- intended to entrap or beguile: an insidious plan.
- stealthily treacherous or deceitful: an insidious enemy.
- operating or proceeding in an inconspicuous or seemingly harmless way but actually with grave effect: an insidious disease.
Origin of insidious
SynonymsSee more synonyms for on Thesaurus.com
Dictionary.com Unabridged Based on the Random House Unabridged Dictionary, © Random House, Inc. 2018
Examples from the Web for insidiousness
We suspected not that deceit, insidiousness, and slavery were to be found beneath the sun.Imogen
Its insidiousness makes it exceedingly difficult to recognize.Outlines of dairy bacteriology
H. L. Russell
As to his character: it is too bad to associate him with so much craft and insidiousness.Christmas Penny Readings
George Manville Fenn
They believed in the personality, activity and insidiousness of the Devil.Unfettered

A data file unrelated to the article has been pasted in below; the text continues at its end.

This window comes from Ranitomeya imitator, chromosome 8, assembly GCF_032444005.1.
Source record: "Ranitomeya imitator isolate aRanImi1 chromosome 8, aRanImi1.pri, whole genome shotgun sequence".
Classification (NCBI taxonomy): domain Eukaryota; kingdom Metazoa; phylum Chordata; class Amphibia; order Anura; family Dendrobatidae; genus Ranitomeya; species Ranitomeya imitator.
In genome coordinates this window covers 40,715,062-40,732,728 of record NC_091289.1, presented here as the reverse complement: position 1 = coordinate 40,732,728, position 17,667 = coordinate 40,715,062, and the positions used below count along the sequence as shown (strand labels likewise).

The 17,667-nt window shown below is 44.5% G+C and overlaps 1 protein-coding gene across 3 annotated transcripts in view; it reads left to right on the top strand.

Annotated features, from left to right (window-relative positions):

Sutton E. Griggs
The insidiousness of its design has been equalled only by the shameless manner of its being carried into execution.The Life of John Marshall (Volume 2 of 4)
Albert J. Beveridge
- stealthy, subtle, cunning, or treacherous
- working in a subtle or apparently innocuous way, but nevertheless deadlyan insidious illness
C16: from Latin insidiōsus cunning, from insidiae an ambush, from insidēre to sit in; see insessorial
Collins English Dictionary - Complete & Unabridged 2012 Digital Edition © William Collins Sons & Co. Ltd. 1979, 1986 © HarperCollins Publishers 1998, 2000, 2003, 2005, 2006, 2007, 2009, 2012
Word Origin and History for insidiousness
Online Etymology Dictionary, © 2010 Douglas Harper
- Being a disease that progresses with few or no symptoms to indicate its gravity.
The American Heritage® Stedman's Medical Dictionary Copyright © 2002, 2001, 1995 by Houghton Mifflin Company. Published by Houghton Mifflin Company.